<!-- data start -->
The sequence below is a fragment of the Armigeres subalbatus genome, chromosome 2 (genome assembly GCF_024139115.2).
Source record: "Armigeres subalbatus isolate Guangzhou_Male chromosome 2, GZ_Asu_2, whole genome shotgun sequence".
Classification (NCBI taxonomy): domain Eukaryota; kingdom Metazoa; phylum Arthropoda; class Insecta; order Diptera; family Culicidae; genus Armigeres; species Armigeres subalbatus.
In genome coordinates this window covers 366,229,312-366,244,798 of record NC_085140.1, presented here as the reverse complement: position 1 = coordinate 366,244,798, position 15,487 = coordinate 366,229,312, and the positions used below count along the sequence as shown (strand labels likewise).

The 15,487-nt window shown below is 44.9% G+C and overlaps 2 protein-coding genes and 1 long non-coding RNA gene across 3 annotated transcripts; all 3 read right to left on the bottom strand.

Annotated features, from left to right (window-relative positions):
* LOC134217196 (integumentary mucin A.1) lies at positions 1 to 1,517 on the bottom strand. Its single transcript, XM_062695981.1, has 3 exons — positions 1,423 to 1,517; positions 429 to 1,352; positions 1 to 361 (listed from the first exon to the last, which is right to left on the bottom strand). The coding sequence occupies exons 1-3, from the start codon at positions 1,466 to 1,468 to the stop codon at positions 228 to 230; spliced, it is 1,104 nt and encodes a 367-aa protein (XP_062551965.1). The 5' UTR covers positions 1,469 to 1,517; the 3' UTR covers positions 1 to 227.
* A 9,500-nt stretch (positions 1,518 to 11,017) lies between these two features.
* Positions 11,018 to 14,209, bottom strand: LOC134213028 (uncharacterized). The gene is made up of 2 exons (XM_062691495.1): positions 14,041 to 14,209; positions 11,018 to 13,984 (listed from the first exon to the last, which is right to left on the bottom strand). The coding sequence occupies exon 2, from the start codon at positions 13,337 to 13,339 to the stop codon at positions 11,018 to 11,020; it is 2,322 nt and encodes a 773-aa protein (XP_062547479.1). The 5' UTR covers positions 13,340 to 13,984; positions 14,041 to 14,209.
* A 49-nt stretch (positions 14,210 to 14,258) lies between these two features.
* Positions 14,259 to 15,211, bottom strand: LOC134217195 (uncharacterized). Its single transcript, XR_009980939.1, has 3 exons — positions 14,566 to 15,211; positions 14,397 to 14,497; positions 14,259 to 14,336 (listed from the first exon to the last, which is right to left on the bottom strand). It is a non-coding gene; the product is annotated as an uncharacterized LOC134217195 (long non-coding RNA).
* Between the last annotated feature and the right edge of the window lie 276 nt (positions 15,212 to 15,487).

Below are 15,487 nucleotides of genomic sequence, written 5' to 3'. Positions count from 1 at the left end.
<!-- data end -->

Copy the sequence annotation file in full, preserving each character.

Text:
The sequence below is a fragment of the Armigeres subalbatus genome, chromosome 2 (genome assembly GCF_024139115.2).
Source record: "Armigeres subalbatus isolate Guangzhou_Male chromosome 2, GZ_Asu_2, whole genome shotgun sequence".
Classification (NCBI taxonomy): domain Eukaryota; kingdom Metazoa; phylum Arthropoda; class Insecta; order Diptera; family Culicidae; genus Armigeres; species Armigeres subalbatus.
In genome coordinates this window covers 366,229,312-366,244,798 of record NC_085140.1, presented here as the reverse complement: position 1 = coordinate 366,244,798, position 15,487 = coordinate 366,229,312, and the positions used below count along the sequence as shown (strand labels likewise).

The 15,487-nt window shown below is 44.9% G+C and overlaps 2 protein-coding genes and 1 long non-coding RNA gene across 3 annotated transcripts; all 3 read right to left on the bottom strand.

Annotated features, from left to right (window-relative positions):
* LOC134217196 (integumentary mucin A.1) lies at positions 1 to 1,517 on the bottom strand. Its single transcript, XM_062695981.1, has 3 exons — positions 1,423 to 1,517; positions 429 to 1,352; positions 1 to 361 (listed from the first exon to the last, which is right to left on the bottom strand). The coding sequence occupies exons 1-3, from the start codon at positions 1,466 to 1,468 to the stop codon at positions 228 to 230; spliced, it is 1,104 nt and encodes a 367-aa protein (XP_062551965.1). The 5' UTR covers positions 1,469 to 1,517; the 3' UTR covers positions 1 to 227.
* A 9,500-nt stretch (positions 1,518 to 11,017) lies between these two features.
* Positions 11,018 to 14,209, bottom strand: LOC134213028 (uncharacterized). The gene is made up of 2 exons (XM_062691495.1): positions 14,041 to 14,209; positions 11,018 to 13,984 (listed from the first exon to the last, which is right to left on the bottom strand). The coding sequence occupies exon 2, from the start codon at positions 13,337 to 13,339 to the stop codon at positions 11,018 to 11,020; it is 2,322 nt and encodes a 773-aa protein (XP_062547479.1). The 5' UTR covers positions 13,340 to 13,984; positions 14,041 to 14,209.
* A 49-nt stretch (positions 14,210 to 14,258) lies between these two features.
* Positions 14,259 to 15,211, bottom strand: LOC134217195 (uncharacterized). Its single transcript, XR_009980939.1, has 3 exons — positions 14,566 to 15,211; positions 14,397 to 14,497; positions 14,259 to 14,336 (listed from the first exon to the last, which is right to left on the bottom strand). It is a non-coding gene; the product is annotated as an uncharacterized LOC134217195 (long non-coding RNA).
* Between the last annotated feature and the right edge of the window lie 276 nt (positions 15,212 to 15,487).

Below are 15,487 nucleotides of genomic sequence, written 5' to 3'. Positions count from 1 at the left end.